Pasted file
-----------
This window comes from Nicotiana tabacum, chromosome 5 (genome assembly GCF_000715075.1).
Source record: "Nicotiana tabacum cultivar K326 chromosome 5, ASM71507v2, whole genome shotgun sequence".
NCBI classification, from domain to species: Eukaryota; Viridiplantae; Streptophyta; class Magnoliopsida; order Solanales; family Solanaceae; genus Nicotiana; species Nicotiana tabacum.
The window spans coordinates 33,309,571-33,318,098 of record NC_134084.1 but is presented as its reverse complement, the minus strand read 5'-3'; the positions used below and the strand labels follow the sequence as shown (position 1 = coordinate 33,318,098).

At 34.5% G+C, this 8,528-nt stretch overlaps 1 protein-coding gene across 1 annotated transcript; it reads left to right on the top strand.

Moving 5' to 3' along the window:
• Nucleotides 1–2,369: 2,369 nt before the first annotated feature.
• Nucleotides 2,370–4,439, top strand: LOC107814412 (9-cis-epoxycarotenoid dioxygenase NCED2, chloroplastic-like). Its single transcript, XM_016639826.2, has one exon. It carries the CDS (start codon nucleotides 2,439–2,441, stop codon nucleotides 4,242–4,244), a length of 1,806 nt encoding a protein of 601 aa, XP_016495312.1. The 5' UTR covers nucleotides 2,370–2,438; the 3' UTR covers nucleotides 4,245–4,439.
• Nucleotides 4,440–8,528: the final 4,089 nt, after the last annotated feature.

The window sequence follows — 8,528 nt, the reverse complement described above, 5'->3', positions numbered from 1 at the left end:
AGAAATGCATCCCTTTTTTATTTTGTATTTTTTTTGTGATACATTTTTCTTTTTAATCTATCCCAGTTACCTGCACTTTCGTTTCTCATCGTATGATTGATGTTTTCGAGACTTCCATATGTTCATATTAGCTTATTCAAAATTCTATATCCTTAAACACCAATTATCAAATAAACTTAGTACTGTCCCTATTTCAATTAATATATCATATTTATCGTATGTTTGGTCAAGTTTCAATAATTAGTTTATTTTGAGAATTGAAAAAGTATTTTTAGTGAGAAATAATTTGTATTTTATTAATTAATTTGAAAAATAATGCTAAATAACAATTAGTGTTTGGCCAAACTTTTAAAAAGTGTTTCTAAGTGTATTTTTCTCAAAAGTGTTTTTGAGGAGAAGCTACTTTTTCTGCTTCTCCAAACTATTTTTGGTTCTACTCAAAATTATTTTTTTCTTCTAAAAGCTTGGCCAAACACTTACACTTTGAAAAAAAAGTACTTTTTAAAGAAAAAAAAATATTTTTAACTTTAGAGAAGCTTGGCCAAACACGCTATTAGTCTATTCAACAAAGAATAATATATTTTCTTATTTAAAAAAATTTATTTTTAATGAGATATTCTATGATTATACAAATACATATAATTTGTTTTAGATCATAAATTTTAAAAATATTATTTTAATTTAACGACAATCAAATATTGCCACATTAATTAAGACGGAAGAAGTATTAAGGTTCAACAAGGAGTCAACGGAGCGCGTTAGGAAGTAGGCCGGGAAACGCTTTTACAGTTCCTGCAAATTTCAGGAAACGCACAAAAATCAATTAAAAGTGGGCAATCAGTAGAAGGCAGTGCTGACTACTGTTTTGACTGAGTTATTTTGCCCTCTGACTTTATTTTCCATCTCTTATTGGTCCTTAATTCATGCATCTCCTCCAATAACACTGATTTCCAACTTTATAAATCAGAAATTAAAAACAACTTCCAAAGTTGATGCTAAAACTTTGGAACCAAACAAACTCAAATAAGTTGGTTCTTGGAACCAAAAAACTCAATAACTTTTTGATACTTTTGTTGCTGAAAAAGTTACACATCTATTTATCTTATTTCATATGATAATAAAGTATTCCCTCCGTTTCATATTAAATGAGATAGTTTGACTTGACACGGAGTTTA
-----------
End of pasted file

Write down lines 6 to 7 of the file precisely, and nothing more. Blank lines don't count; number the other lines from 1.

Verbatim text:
Moving 5' to 3' along the window:
• Nucleotides 1–2,369: 2,369 nt before the first annotated feature.